Much is still unclear in the drive toward ingredient labels but,
it seems, the legislation is unavoidable.
By Jeff Siegel
Talk to those who follow these things, and some sort of ingredient and nutritional labeling is coming to wine in the next couple of years. Says Michael Kaiser, WineAmerica’s executive vice president and director of government affairs, “This may be inevitable. We just want the format to be as least invasive as possible, in terms of producer cost and infringement on valuable label real estate.” (To submit your comments to WA’s survey on the topic, click here.)
What do producers need to know to get ready? This Q and A, compiled from interviews with analysts, producers and trade group officials, offers an overview.
Q: Is there a timeline for the labeling process?
A: The best estimates – and, everyone emphasizes, this is only a qualified guess – is that the TTB will approve allergens and nutrition labels by the end of this year, with ingredients getting the OK sometime in 2024.
Q: Allergens? When did that get into the mix?
A: That’s the least glitzy part of the process and has been overlooked in most reports, but allergens are part of the process and will have to be included. How this information will be conveyed is, again, still unclear, but it could take a format similar to the nut allergen warning on foods.
Q: How will the approval process work?
A: The TTB will ask for comments about adding nutrition and allergen information, perhaps as soon as this spring, as part of what’s called a Notice of Rulemaking. The agency will consider all comments and then craft and publish a rule that will detail how nutrition and allergen information should be listed.
The ingredient process isn’t as far along. The TTB still has to do an Advanced Notice of Proposed Rulemaking — the “pre-rule” phase for ingredients. That means TTB will ask for comments and consider what’s said. The agency will move to a Notice of Rulemaking for ingredients. That almost certainly won’t happen until the middle of 2024.
In addition to industry comments, TTB is also facing pressure from the Center for Science in the Public Interest (CSPI) lawsuit, which alleges the federal government has failed to act on a 19-year-old petition urging it to require alcohol labeling “with the same basic transparency consumers expect in foods.”
Q: So this isn’t a done deal yet?
A: Those who are following the issue say, if it’s not a done deal, then it’s about as close to one as possible. Having said that, one noted attorney who works with liquor law has predicted a wave of lawsuits to prevent the TTB from enacting new rules: “Wine is not Cheetos,” he wrote recently.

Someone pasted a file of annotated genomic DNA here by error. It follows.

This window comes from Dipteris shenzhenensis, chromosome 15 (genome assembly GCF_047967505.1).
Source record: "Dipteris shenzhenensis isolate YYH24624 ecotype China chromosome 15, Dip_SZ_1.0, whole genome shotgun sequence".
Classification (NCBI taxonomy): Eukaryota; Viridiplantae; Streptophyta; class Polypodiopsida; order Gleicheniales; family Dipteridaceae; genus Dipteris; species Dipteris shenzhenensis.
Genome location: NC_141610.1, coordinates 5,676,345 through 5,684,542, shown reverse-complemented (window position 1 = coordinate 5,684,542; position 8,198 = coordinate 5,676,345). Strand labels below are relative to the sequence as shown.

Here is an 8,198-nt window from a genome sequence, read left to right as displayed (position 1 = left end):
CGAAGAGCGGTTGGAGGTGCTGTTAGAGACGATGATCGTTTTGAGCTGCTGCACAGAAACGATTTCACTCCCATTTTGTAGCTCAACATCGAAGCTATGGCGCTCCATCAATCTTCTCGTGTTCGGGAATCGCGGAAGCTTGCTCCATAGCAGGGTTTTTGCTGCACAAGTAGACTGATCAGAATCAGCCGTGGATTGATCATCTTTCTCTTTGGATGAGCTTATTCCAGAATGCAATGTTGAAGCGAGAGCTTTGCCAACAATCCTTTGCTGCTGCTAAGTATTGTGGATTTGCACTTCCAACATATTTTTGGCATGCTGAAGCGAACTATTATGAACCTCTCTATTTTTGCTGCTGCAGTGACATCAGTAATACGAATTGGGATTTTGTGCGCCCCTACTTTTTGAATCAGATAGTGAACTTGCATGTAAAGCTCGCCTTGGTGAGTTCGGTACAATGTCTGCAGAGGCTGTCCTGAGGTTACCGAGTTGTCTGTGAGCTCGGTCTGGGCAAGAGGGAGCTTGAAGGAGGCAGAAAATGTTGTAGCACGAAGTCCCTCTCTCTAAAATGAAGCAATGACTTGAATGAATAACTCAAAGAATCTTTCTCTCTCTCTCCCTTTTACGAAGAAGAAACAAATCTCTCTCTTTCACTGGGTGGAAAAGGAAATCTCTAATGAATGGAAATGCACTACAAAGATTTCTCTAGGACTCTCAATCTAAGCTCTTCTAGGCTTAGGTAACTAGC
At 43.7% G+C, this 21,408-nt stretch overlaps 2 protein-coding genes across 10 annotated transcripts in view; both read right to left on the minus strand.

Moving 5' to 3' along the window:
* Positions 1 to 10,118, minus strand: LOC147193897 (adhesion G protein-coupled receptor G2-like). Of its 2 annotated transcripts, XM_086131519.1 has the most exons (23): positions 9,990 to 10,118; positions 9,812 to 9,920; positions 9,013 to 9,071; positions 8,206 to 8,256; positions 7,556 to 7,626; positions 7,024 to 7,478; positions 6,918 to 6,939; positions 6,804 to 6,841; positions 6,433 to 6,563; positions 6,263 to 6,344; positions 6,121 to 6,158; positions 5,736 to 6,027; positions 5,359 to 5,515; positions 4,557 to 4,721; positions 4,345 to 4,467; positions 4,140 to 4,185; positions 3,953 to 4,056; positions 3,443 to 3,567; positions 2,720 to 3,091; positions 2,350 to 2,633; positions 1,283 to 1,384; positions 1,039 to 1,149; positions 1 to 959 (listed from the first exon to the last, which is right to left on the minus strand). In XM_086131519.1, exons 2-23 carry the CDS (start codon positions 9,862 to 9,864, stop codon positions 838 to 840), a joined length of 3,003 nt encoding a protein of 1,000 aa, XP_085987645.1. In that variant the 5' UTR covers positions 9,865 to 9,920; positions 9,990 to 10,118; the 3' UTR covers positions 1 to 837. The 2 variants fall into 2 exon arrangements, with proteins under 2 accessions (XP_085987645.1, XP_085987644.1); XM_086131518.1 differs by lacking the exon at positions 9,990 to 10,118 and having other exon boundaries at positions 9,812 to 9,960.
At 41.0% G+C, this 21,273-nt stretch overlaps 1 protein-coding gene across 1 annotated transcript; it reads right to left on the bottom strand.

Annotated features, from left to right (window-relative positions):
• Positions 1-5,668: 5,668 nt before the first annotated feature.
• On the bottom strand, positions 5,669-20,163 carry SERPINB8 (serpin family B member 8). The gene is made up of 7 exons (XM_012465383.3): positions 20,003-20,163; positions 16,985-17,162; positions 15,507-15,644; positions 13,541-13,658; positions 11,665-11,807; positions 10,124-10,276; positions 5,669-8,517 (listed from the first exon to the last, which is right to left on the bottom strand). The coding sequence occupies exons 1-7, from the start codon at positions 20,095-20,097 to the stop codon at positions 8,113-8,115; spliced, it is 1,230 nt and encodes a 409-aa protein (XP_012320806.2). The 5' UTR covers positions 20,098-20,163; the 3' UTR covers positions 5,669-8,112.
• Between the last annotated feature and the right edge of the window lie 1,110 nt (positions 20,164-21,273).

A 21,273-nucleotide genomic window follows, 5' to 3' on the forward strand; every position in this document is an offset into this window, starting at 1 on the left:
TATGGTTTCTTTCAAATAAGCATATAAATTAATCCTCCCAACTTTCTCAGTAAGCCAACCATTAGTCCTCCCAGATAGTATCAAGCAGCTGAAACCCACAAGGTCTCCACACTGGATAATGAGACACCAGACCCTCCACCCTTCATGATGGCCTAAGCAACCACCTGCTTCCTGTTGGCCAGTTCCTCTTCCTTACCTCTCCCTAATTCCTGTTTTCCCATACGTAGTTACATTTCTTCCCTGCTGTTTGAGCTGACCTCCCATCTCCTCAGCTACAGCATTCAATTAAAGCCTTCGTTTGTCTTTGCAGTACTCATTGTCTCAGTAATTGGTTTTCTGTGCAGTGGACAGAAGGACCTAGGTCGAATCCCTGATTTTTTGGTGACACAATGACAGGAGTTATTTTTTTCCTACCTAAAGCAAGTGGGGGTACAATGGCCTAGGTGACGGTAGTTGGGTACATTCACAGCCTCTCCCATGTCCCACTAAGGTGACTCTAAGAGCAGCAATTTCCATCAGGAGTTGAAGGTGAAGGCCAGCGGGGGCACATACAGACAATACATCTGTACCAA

Q: Do we have any idea what the allergen and nutrition labels will look like? They aren’t talking about the fact box that’s on canned soup, are they?
A: That’s what will be decided during the rulemaking process, as well as what information will need to be included. Calories? Probably. But probably not things like sodium and fat, since wine doesn’t have any. Several industry trade groups are advocating for QR codes, which will link to a winery’s website where it will list the relevant information.
Wine Institute VP, Federal & International Public Policy Charles Jefferson says, “We continue to explore innovative approaches, such as off-label disclosure via electronic means, to minimize the burden on producers while ensuring consumers have access to the information they want.”
That way, wineries won’t have to change their labels every vintage but can just update the information on their website. The physical label will still likely require the ABV, though.
Q: The European Union is adopting QR codes for similar purposes, correct?
A: The EU, thanks to an effort by European winemakers, will use QR codes (u-label.com) when its labeling rule begins in December 2023. “There was big pressure at the EU to eliminate the exemption for communicating the list of ingredients and the nutrition declaration,” says Ignacio Sanchez Recarte, the secretary general of the Comité Européen des Entreprises Vins trade group. “But instead of waiting for a Commission proposal or, even worse, for member states to develop individual national legislation, we decided to proactively request the adoption of rules for wines.”
Q: Does this mean we know even less about what the ingredient label requirement will be?
A: Exactly. If QR codes are adopted, ingredients will probably be allowed to be listed through the codes. It’s less clear what ingredients will be required. One guess: Only ingredients that are in the finished product and not those that disappear during the winemaking process. For example, we just don’t know if individual grape names will be required or if “grape juice concentrate” will be sufficient for products like Mega Purple.
Q: Can wineries get a head start by listing some of this now?
A: Yes, thanks to a TTB rule adopted in 2013 that allows for voluntary disclosure. Some Ridge (pictured in opening image) and Bonny Doon wines already list ingredients, as well as a number of spirits brands bottles. [The ingredients legislation will also include beer, cider and spirits.]
Q: What happens if I export wine to Europe? Which label rules will I need to use?
A: The EU label. But there is hope that, if the TTB adopts a rule similar to the one in the EU, that a U.S. QR code will also satisfy EU requirements.
Jeff Siegel is an award-winning wine writer, as well as the co-founder and former president of Drink Local Wine, the first locavore wine movement. He has taught wine, beer, spirits, and beverage management at El Centro College and the Cordon Bleu in Dallas. He has written seven books, including “The Wine Curmudgeon’s Guide to Cheap Wine.”